July 27th, 2008


so let's think about this some

I'm a creator.

I say "creator", which has sort of weird religious implications, for lack of a better term. I'm not a writer. I'm not an artist. I'm not a director or an editor. I'm all of those things - I get plotlines, stories, beauty and rhyme slammed into my head by some unknown force outside of me, which then points and laughs when I don't have the skills or time to put them down on paper.

(I wrote a sequel to Nightmare Before Christmas once, in the shower. It's gone now. I got the whole deck plans to a Star Trek starship jammed into my brain once. These things happen to me with depressing regularity.)

I want to do games. Games have problems. Games, for example, are expensive like few other things in the world currently are. Games are also non-parallelizable to a painful extent. Games. Take. Years. And there's really no way to fix this - they're just plain slow to make.

I'm starting to think that, maybe, I should move out of games. I do love games, and I always will, but I'm thinking in many ways that a better approach for me might be to satiate my muse in other, easier fields, and use video game creation as recreation outside that. Art, perhaps. Comic books. Webcomics. There are options, and I have no doubt that I can wedge my way into them, given time.

On top of that, if I have a moderately steady income stream - and I have little doubt I could get a moderately steady income stream - I could hire other people with very little effort to do some of the side parts of these things. Artists for comics. Coders for games. I want to do the plot and design, and let's face it there's not room for a full-time designer on games - but there's sure as hell room for a part-time designer/financial backer. And honestly? I'd probably be happier that way. Most coding, at this point, is damn dull for me. Moderately enjoyable. But dull - I haven't had a serious challenge in years (okay that's not true, but the last challenge was hacking a feature into SCons that SCons was never meant to do. Nothing really, you know, serious.)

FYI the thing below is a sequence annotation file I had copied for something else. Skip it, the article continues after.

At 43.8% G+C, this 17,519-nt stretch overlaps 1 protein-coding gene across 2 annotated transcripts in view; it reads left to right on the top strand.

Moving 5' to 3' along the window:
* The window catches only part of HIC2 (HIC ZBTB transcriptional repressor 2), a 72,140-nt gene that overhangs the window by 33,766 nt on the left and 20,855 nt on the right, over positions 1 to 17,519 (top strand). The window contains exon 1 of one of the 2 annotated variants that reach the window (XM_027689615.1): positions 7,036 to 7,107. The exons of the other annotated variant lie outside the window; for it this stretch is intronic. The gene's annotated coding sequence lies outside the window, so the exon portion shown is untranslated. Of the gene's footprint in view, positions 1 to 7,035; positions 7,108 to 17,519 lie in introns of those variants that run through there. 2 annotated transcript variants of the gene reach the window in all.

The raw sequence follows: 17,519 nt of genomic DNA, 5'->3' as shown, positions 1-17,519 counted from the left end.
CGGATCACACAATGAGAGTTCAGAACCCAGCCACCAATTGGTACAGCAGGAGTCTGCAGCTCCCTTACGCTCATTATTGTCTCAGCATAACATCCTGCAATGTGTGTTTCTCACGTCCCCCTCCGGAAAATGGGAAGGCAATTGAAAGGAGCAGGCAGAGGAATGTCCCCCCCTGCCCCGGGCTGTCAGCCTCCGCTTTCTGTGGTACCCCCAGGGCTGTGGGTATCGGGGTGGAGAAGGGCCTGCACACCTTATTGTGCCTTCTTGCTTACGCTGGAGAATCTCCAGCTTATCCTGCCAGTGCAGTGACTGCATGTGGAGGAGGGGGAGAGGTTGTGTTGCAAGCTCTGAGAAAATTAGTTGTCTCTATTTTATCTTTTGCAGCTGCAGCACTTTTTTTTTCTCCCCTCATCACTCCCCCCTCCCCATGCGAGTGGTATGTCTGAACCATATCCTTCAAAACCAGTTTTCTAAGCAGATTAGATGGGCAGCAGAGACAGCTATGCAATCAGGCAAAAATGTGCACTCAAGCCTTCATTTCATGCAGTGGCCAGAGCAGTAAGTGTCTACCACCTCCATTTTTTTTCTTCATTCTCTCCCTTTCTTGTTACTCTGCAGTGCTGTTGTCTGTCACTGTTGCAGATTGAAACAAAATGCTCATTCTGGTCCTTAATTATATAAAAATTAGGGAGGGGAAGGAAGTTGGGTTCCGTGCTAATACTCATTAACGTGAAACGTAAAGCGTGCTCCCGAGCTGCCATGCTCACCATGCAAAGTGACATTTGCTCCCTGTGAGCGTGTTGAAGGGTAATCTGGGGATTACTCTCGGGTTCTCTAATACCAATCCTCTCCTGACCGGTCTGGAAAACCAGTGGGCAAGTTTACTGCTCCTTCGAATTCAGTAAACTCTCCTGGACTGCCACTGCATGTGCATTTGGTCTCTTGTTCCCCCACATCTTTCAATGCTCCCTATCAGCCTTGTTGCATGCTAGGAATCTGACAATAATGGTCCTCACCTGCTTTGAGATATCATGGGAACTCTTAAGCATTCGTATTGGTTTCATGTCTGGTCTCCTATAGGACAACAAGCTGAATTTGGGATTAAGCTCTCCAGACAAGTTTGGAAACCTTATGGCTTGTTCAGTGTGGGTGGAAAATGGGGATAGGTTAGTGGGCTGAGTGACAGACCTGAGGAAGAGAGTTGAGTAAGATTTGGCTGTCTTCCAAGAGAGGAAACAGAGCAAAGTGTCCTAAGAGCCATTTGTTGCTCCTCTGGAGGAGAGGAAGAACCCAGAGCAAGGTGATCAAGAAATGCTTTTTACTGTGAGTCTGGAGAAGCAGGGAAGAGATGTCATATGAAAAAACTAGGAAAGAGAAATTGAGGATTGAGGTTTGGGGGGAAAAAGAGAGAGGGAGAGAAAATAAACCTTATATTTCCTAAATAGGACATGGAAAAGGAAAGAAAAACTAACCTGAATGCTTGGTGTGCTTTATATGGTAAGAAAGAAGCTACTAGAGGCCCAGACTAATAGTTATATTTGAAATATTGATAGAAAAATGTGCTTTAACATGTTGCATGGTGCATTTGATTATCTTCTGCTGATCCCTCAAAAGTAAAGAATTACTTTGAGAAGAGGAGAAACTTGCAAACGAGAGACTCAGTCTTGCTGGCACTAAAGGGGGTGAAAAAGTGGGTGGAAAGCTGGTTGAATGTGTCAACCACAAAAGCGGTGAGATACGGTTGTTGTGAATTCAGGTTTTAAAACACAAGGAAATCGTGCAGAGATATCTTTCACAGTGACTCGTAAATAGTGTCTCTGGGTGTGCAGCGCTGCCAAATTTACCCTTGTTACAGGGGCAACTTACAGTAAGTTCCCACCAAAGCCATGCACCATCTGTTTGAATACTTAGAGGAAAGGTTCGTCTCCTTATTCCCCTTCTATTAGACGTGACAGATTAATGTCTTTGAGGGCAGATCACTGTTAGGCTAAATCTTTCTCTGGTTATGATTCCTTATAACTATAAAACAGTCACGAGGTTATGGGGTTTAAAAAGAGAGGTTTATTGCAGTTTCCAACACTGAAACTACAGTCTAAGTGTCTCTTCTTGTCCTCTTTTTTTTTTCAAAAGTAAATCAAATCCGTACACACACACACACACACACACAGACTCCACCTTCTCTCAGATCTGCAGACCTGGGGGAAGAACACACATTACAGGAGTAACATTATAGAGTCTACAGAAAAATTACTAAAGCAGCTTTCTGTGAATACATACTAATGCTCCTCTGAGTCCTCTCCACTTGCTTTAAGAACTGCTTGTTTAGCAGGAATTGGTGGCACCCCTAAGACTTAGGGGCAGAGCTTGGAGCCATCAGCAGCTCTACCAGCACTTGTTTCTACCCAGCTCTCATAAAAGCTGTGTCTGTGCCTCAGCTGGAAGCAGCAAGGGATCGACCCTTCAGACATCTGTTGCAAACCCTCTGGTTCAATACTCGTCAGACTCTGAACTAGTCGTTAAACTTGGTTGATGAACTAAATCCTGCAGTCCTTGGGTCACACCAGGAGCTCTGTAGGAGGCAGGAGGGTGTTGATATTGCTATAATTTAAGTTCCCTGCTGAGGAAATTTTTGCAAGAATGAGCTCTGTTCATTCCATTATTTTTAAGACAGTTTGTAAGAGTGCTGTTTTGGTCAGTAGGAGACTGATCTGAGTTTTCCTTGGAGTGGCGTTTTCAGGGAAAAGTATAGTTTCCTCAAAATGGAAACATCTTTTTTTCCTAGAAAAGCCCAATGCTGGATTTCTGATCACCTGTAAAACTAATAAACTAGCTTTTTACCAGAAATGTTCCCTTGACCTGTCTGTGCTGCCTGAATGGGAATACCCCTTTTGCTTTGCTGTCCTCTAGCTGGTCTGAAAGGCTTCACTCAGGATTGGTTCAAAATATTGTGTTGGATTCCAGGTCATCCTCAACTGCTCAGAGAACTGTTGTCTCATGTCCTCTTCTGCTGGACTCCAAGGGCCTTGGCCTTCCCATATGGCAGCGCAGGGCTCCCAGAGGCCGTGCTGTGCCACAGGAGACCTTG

"Steady income stream" is another thing I've been pondering. I make enough off investments that I may be retired. But I also may not be. I'm sort of on the edge right now . . . and if anything goes seriously wrong, I may be off the edge. That is not ideal. So, one solution is to get a job - but, come on, this is me, I left Google partly because I was bored. I left Google partly because I was bored. I know what my strengths are, and "not being bored" ain't on the list. So I'll have to find something that's either consistently interesting, or something in small doses.

Contracting may work. The advantage to contracting is that the dollars per hour is high - ridiculously high, if you know your shit (I, of course, know my shit.) (I'm also unbelievably modest.) And while some people might hate maintaining old decrepit codebases, I actually find deciphering old code and figuring out how to make it do things it was never meant to do rather exciting. It's a challenge. By now, you know what I think about challenges.